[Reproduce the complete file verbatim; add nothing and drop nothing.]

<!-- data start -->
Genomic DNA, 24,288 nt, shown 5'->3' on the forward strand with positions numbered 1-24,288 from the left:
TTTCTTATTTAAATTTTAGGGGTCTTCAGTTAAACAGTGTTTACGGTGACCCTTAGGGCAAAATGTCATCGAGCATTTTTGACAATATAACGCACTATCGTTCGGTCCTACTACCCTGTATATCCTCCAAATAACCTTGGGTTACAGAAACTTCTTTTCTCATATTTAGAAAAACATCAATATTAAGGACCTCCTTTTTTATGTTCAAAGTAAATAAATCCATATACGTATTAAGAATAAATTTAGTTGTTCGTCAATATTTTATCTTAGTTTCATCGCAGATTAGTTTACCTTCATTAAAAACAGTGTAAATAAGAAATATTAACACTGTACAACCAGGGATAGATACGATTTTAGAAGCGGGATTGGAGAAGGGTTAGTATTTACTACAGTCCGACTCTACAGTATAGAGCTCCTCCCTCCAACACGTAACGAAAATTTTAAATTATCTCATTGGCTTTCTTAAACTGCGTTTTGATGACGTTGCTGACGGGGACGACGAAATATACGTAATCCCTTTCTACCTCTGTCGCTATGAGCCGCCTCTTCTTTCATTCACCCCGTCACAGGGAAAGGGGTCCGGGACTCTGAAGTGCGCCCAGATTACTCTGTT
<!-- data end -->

Genomic DNA, 24,288 nt, shown 5'->3' on the forward strand with positions numbered 1-24,288 from the left:
TTTCTTATTTAAATTTTAGGGGTCTTCAGTTAAACAGTGTTTACGGTGACCCTTAGGGCAAAATGTCATCGAGCATTTTTGACAATATAACGCACTATCGTTCGGTCCTACTACCCTGTATATCCTCCAAATAACCTTGGGTTACAGAAACTTCTTTTCTCATATTTAGAAAAACATCAATATTAAGGACCTCCTTTTTTATGTTCAAAGTAAATAAATCCATATACGTATTAAGAATAAATTTAGTTGTTCGTCAATATTTTATCTTAGTTTCATCGCAGATTAGTTTACCTTCATTAAAAACAGTGTAAATAAGAAATATTAACACTGTACAACCAGGGATAGATACGATTTTAGAAGCGGGATTGGAGAAGGGTTAGTATTTACTACAGTCCGACTCTACAGTATAGAGCTCCTCCCTCCAACACGTAACGAAAATTTTAAATTATCTCATTGGCTTTCTTAAACTGCGTTTTGATGACGTTGCTGACGGGGACGACGAAATATACGTAATCCCTTTCTACCTCTGTCGCTATGAGCCGCCTCTTCTTTCATTCACCCCGTCACAGGGAAAGGGGTCCGGGACTCTGAAGTGCGCCCAGATTACTCTGTT